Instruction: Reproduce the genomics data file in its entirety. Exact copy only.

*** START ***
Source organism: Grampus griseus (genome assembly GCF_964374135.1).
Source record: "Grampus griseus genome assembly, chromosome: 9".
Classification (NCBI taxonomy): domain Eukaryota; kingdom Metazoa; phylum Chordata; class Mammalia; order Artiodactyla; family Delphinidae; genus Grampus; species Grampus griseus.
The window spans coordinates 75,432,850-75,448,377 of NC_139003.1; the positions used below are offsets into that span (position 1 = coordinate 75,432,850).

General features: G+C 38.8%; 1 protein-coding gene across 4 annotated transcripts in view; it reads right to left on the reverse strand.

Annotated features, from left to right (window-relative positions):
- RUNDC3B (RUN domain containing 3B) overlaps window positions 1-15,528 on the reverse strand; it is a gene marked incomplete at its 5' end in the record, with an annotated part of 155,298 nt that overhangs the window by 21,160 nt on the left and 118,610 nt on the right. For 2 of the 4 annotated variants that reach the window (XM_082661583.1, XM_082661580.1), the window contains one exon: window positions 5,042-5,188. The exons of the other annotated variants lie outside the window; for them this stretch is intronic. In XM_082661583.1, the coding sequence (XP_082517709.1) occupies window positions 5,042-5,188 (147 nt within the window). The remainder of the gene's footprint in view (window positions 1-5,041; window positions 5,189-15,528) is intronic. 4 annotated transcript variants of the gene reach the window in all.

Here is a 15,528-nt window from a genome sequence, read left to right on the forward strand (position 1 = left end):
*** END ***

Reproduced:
Source organism: Grampus griseus (genome assembly GCF_964374135.1).
Source record: "Grampus griseus genome assembly, chromosome: 9".
Classification (NCBI taxonomy): domain Eukaryota; kingdom Metazoa; phylum Chordata; class Mammalia; order Artiodactyla; family Delphinidae; genus Grampus; species Grampus griseus.
The window spans coordinates 75,432,850-75,448,377 of NC_139003.1; the positions used below are offsets into that span (position 1 = coordinate 75,432,850).

General features: G+C 38.8%; 1 protein-coding gene across 4 annotated transcripts in view; it reads right to left on the reverse strand.

Annotated features, from left to right (window-relative positions):
- RUNDC3B (RUN domain containing 3B) overlaps window positions 1-15,528 on the reverse strand; it is a gene marked incomplete at its 5' end in the record, with an annotated part of 155,298 nt that overhangs the window by 21,160 nt on the left and 118,610 nt on the right. For 2 of the 4 annotated variants that reach the window (XM_082661583.1, XM_082661580.1), the window contains one exon: window positions 5,042-5,188. The exons of the other annotated variants lie outside the window; for them this stretch is intronic. In XM_082661583.1, the coding sequence (XP_082517709.1) occupies window positions 5,042-5,188 (147 nt within the window). The remainder of the gene's footprint in view (window positions 1-5,041; window positions 5,189-15,528) is intronic. 4 annotated transcript variants of the gene reach the window in all.

Here is a 15,528-nt window from a genome sequence, read left to right on the forward strand (position 1 = left end):